Just over a quarter of the way through the decade, Minnesota’s economy is creating jobs faster – and in different industries -- than state economists projected in 2010.

For some reason, the ranks of management in Minnesota have swollen in the past three years by 11 percent. That's much faster than projected, with companies and enterprises adding more managers since January 2010 than was predicted for the whole decade.

Food service, hotels, custodial and administrative support have all added jobs four times faster than expected, basically meeting their predicted gains for the decade after only two and a half years.

Not always, but generally, those industries offer lower-paying jobs.

Manufacturing, mining and logging, wholesale and retail trade, professional services and finance and insurance have all added jobs at least twice as fast as projected. Those industries generally provide better-paying jobs.

Overall the state was projected to add 368,000 jobs this decade. So far, Minnesota has added 158,000 positions, about 43 percent progress toward the projection for 2020.

A few industries are growing slower than projected. New jobs in health care are abundant, just as economists predicted. Nearly one in five jobs created in the state between January 2010 and August 2013 was in the health care industry.

But hiring in the health care industry is not keeping pace with projections. Between 2010 and 2020, the state predicted health care would account for 35 percent of all new employment. Almost three years into the decade, and health care has accounted for 18.5 percent of new jobs in the state.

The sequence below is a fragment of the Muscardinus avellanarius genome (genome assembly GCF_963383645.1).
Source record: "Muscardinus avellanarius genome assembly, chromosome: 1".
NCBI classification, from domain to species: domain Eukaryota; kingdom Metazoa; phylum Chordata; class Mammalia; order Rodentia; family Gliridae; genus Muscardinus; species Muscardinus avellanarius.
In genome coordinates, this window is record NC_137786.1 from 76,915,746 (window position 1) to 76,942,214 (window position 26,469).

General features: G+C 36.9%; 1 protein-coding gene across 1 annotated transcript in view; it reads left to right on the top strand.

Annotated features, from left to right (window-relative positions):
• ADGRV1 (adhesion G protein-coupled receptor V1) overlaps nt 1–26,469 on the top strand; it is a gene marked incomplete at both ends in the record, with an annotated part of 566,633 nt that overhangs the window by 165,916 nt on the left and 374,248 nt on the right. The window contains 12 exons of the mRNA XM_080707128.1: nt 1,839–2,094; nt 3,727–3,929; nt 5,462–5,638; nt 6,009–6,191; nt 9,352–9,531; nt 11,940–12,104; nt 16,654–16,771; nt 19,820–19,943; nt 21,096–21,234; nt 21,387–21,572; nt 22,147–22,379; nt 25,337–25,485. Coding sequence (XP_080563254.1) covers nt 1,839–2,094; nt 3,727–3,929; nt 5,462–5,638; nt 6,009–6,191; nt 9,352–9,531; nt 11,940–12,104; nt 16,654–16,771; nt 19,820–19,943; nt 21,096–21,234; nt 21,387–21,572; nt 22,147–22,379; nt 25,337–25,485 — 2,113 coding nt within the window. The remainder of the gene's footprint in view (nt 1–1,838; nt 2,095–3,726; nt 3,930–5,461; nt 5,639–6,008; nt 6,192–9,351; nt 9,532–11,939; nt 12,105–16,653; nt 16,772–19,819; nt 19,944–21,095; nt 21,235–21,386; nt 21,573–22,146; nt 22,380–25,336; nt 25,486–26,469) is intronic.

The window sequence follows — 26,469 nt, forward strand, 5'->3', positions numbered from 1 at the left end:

Another sector growing slower than projected has been construction, but only slightly. The only industry to shed jobs between January 2010 and August 2013 was information, which includes newspapers, publishing and broadcasting.

I used two different state data tools (the Employment Outlook and Current Employment Statistics) to create this spreadsheet, in which I sort the industries by comparing actual gains through August with projected gains for the decade. A 25 percent in progress toward the 2020 goal would be right on pace. Most industries are doing better than that, as you can see.

(Data note: I deleted the government categories because it was easier to organize the data that way, which is why if you add up the numbers you won't get a sum that matches the total nonfarm number at bottom. The percentages are still accurate.)

If anyone wants a copy of the spreadsheet to play with or wants to know where to get the data, shoot me an email: adam.belz@startribune.com